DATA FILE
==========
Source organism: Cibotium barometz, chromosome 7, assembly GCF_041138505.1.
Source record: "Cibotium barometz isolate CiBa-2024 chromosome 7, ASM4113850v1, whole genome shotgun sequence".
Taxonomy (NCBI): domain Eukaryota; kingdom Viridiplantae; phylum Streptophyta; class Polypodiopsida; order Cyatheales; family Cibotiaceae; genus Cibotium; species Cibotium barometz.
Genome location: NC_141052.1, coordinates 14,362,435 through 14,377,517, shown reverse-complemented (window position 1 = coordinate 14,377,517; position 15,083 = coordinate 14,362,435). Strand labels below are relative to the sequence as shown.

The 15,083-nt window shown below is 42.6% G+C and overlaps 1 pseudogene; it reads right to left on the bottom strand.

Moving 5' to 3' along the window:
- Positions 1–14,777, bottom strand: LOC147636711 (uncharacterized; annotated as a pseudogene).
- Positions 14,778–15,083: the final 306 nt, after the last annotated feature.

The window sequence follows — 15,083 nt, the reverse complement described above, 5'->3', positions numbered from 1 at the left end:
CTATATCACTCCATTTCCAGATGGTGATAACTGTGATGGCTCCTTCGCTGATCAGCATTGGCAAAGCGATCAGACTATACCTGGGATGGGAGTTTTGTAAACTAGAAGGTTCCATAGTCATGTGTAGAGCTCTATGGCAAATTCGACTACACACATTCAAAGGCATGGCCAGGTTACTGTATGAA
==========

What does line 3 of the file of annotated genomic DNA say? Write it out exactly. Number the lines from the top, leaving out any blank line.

Taxonomy (NCBI): domain Eukaryota; kingdom Viridiplantae; phylum Streptophyta; class Polypodiopsida; order Cyatheales; family Cibotiaceae; genus Cibotium; species Cibotium barometz.